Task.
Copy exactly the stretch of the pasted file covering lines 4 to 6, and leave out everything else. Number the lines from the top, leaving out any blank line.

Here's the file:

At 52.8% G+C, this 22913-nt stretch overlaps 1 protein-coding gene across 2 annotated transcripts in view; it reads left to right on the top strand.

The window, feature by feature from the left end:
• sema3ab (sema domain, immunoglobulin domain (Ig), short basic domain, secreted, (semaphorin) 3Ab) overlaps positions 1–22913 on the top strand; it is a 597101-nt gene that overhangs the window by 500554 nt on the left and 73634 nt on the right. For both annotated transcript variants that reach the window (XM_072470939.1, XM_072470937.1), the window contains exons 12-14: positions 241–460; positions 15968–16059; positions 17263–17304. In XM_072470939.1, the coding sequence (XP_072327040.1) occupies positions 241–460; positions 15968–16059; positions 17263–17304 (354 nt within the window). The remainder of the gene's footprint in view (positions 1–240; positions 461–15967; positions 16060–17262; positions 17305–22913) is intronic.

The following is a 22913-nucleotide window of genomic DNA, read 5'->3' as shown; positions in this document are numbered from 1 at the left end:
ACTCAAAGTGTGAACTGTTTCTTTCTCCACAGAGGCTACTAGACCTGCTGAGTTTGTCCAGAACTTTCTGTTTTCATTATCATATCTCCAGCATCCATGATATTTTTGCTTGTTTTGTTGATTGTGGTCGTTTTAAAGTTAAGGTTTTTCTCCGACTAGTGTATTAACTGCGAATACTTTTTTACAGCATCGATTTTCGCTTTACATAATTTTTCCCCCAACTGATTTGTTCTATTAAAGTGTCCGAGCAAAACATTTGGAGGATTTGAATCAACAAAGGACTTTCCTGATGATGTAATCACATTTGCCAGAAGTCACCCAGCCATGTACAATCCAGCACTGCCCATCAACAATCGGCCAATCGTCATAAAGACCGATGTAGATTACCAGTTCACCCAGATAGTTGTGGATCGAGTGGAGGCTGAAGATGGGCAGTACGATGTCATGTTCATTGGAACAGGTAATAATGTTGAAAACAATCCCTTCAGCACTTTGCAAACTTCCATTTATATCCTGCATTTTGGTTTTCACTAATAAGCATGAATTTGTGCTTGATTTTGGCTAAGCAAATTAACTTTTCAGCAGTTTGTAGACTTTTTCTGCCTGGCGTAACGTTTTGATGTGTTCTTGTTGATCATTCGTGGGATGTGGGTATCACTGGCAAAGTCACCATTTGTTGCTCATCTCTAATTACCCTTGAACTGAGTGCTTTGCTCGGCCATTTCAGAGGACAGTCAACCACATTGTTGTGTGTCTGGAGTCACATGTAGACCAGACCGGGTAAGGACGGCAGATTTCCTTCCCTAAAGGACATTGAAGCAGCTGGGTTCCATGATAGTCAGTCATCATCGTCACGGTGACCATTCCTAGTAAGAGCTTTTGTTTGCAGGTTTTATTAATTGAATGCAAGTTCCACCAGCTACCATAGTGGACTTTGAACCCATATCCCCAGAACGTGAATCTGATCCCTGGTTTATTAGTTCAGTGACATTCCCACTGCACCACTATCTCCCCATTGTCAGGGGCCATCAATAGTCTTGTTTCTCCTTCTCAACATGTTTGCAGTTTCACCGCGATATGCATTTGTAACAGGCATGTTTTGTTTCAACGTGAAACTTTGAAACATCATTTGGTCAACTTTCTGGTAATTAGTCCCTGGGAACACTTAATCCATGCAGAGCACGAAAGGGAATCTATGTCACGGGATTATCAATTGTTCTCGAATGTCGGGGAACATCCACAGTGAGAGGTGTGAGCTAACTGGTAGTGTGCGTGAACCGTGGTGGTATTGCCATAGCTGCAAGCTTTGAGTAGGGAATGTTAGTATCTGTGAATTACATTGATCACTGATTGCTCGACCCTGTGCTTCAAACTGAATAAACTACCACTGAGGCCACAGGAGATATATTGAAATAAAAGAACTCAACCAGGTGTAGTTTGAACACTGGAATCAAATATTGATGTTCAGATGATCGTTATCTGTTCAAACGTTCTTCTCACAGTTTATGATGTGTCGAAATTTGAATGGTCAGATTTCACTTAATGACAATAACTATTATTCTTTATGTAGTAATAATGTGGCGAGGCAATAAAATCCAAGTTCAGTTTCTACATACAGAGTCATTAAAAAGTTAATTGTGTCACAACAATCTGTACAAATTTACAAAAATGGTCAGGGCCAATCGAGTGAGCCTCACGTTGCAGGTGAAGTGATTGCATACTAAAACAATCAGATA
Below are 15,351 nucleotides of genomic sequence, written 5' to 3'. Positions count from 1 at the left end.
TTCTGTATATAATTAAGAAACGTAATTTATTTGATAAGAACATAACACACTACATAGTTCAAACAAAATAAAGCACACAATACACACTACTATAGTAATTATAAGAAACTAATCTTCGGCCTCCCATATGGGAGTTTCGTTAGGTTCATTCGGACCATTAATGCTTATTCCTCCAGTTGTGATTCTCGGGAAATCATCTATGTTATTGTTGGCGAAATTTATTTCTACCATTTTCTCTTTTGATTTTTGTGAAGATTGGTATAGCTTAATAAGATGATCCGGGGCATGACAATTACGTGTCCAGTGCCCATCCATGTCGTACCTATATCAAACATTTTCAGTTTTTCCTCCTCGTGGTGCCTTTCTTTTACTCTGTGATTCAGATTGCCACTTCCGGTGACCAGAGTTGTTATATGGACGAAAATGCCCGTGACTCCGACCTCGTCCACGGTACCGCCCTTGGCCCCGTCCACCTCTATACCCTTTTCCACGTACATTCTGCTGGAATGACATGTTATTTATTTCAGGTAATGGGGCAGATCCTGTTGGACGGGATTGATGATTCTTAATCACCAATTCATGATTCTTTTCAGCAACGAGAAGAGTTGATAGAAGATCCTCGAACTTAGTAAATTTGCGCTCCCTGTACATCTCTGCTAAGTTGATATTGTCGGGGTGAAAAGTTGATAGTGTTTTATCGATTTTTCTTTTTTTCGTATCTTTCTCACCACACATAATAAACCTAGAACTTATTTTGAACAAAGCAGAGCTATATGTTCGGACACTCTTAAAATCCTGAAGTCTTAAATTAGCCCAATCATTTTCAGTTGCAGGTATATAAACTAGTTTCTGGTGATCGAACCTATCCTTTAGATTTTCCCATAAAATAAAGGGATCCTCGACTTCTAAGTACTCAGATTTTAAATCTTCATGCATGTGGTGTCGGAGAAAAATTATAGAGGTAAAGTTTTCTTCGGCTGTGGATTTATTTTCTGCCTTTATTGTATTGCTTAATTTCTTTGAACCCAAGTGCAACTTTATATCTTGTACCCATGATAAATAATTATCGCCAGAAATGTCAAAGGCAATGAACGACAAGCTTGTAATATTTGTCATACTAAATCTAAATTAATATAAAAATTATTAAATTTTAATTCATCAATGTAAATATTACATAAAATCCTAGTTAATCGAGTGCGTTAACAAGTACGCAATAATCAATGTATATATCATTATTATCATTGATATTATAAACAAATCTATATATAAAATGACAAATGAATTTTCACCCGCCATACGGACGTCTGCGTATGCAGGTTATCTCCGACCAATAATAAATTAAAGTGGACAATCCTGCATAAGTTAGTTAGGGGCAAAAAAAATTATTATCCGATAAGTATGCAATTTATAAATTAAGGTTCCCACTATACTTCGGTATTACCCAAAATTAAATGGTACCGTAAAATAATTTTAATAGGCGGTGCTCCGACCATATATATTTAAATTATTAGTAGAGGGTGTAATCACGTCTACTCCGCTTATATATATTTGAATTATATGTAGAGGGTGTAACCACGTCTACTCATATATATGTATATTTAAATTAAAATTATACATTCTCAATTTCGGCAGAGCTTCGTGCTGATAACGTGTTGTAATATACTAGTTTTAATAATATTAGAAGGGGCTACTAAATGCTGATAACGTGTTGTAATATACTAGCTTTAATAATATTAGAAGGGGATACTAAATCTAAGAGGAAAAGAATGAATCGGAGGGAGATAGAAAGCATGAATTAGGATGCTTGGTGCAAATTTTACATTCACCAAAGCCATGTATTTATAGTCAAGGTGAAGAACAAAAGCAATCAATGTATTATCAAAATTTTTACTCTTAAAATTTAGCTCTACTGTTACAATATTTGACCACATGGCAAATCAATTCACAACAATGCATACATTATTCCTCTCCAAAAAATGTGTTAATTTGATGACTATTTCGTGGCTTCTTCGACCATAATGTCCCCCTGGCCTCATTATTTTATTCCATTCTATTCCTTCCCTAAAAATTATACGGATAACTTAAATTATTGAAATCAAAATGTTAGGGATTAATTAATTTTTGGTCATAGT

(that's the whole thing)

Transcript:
The following is a 22913-nucleotide window of genomic DNA, read 5'->3' as shown; positions in this document are numbered from 1 at the left end:
ACTCAAAGTGTGAACTGTTTCTTTCTCCACAGAGGCTACTAGACCTGCTGAGTTTGTCCAGAACTTTCTGTTTTCATTATCATATCTCCAGCATCCATGATATTTTTGCTTGTTTTGTTGATTGTGGTCGTTTTAAAGTTAAGGTTTTTCTCCGACTAGTGTATTAACTGCGAATACTTTTTTACAGCATCGATTTTCGCTTTACATAATTTTTCCCCCAACTGATTTGTTCTATTAAAGTGTCCGAGCAAAACATTTGGAGGATTTGAATCAACAAAGGACTTTCCTGATGATGTAATCACATTTGCCAGAAGTCACCCAGCCATGTACAATCCAGCACTGCCCATCAACAATCGGCCAATCGTCATAAAGACCGATGTAGATTACCAGTTCACCCAGATAGTTGTGGATCGAGTGGAGGCTGAAGATGGGCAGTACGATGTCATGTTCATTGGAACAGGTAATAATGTTGAAAACAATCCCTTCAGCACTTTGCAAACTTCCATTTATATCCTGCATTTTGGTTTTCACTAATAAGCATGAATTTGTGCTTGATTTTGGCTAAGCAAATTAACTTTTCAGCAGTTTGTAGACTTTTTCTGCCTGGCGTAACGTTTTGATGTGTTCTTGTTGATCATTCGTGGGATGTGGGTATCACTGGCAAAGTCACCATTTGTTGCTCATCTCTAATTACCCTTGAACTGAGTGCTTTGCTCGGCCATTTCAGAGGACAGTCAACCACATTGTTGTGTGTCTGGAGTCACATGTAGACCAGACCGGGTAAGGACGGCAGATTTCCTTCCCTAAAGGACATTGAAGCAGCTGGGTTCCATGATAGTCAGTCATCATCGTCACGGTGACCATTCCTAGTAAGAGCTTTTGTTTGCAGGTTTTATTAATTGAATGCAAGTTCCACCAGCTACCATAGTGGACTTTGAACCCATATCCCCAGAACGTGAATCTGATCCCTGGTTTATTAGTTCAGTGACATTCCCACTGCACCACTATCTCCCCATTGTCAGGGGCCATCAATAGTCTTGTTTCTCCTTCTCAACATGTTTGCAGTTTCACCGCGATATGCATTTGTAACAGGCATGTTTTGTTTCAACGTGAAACTTTGAAACATCATTTGGTCAACTTTCTGGTAATTAGTCCCTGGGAACACTTAATCCATGCAGAGCACGAAAGGGAATCTATGTCACGGGATTATCAATTGTTCTCGAATGTCGGGGAACATCCACAGTGAGAGGTGTGAGCTAACTGGTAGTGTGCGTGAACCGTGGTGGTATTGCCATAGCTGCAAGCTTTGAGTAGGGAATGTTAGTATCTGTGAATTACATTGATCACTGATTGCTCGACCCTGTGCTTCAAACTGAATAAACTACCACTGAGGCCACAGGAGATATATTGAAATAAAAGAACTCAACCAGGTGTAGTTTGAACACTGGAATCAAATATTGATGTTCAGATGATCGTTATCTGTTCAAACGTTCTTCTCACAGTTTATGATGTGTCGAAATTTGAATGGTCAGATTTCACTTAATGACAATAACTATTATTCTTTATGTAGTAATAATGTGGCGAGGCAATAAAATCCAAGTTCAGTTTCTACATACAGAGTCATTAAAAAGTTAATTGTGTCACAACAATCTGTACAAATTTACAAAAATGGTCAGGGCCAATCGAGTGAGCCTCACGTTGCAGGTGAAGTGATTGCATACTAAAACAATCAGATA
Below are 15,351 nucleotides of genomic sequence, written 5' to 3'. Positions count from 1 at the left end.